The strong rebound in global economic growth contributed to a significant rise in energy prices. And when energy prices increase, prices of almost everything will increase. Almost everything you buy gets delivered by a truck. And it’s not just the United States facing increased energy costs, it’s global. According to the IMF, as of late October 2021, “spot prices for natural gas have more than quadrupled to record levels in Europe and Asia, and the persistence and global dimension of these price spikes are unprecedented”. Brent crude oil prices, the global benchmark, recently reached a seven-year high and quadrupled in 2021 relative to 2020. Overall, U.S. energy prices increased 30 percent between October 2020 and October 2021, with gasoline prices increasing 49.6% and natural gas increasing 28.1%.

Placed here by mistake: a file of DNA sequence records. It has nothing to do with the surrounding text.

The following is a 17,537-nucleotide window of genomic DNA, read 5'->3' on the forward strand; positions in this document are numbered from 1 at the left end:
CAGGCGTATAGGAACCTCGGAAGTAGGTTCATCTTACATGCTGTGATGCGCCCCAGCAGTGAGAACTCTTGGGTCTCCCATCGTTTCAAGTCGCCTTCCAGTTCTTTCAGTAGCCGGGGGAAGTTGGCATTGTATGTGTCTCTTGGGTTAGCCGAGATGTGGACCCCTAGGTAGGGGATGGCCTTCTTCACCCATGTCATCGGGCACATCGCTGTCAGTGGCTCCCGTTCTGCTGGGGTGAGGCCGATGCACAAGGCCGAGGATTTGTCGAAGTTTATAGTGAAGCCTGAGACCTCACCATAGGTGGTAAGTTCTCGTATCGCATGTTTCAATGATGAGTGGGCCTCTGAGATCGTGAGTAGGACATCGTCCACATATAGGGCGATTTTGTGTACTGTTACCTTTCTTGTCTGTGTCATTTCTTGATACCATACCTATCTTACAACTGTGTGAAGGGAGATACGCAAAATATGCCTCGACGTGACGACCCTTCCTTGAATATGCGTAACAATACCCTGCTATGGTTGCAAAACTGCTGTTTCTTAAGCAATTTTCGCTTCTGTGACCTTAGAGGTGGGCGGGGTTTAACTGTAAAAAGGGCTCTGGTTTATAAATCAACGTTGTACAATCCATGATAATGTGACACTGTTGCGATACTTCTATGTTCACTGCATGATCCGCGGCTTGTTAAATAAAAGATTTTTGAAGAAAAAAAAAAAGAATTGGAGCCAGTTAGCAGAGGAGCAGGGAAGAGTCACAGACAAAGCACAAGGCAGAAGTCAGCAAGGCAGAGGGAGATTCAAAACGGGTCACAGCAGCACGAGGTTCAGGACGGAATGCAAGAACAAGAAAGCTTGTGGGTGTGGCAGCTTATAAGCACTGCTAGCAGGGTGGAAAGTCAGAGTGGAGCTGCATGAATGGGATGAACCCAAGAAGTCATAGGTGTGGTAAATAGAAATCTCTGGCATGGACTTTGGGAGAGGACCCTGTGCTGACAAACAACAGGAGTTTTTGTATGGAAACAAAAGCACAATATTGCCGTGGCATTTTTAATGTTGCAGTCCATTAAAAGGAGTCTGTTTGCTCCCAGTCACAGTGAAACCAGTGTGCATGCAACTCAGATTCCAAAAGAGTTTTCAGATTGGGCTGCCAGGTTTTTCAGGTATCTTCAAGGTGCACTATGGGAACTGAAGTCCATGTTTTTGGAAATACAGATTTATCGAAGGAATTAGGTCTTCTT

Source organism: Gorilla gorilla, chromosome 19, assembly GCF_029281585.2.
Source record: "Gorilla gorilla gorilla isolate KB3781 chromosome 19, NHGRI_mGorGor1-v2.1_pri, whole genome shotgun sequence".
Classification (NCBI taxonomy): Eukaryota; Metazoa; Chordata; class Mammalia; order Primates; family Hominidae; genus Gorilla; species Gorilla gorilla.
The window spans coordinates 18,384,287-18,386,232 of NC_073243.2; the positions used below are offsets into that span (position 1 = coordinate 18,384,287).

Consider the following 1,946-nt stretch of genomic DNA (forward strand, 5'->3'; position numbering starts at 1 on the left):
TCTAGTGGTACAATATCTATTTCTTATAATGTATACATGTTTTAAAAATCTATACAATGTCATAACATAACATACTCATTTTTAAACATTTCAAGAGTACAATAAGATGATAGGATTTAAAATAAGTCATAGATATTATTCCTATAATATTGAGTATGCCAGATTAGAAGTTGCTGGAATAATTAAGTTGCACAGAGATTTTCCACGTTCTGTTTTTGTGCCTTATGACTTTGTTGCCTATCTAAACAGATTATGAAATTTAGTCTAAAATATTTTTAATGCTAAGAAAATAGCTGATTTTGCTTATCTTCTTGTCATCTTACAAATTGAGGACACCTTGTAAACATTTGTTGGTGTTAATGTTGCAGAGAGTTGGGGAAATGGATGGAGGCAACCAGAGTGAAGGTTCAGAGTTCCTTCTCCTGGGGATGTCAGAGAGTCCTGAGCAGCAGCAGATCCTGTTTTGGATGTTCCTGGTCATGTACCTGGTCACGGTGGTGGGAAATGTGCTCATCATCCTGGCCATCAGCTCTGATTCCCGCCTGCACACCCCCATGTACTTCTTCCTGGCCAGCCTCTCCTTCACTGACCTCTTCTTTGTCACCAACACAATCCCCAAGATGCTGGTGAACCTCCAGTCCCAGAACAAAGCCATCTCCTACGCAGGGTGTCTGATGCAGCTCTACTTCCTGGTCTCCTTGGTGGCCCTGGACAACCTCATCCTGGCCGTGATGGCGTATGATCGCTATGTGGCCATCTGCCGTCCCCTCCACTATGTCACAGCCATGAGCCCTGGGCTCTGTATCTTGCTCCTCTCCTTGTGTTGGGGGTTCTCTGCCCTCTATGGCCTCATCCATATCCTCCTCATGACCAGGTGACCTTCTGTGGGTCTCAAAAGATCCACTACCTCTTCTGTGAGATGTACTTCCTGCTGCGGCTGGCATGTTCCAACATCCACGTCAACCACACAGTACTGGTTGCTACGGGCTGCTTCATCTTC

2021 featured a global imbalance of demand and supply in the energy sector. The impact of COVID globally caused a collapse of energy consumption in 2020, leading energy companies to cut investments and supplies. However, consumption of natural gas rebounded fast with the global economy. Industrial production accounts for about 20 percent of final natural gas consumption, and the economic rebound boosted demand at a time when supplies were relatively low. Energy supply has also been impacted by weather, labor shortages, maintenance backlogs, and infrastructure issues.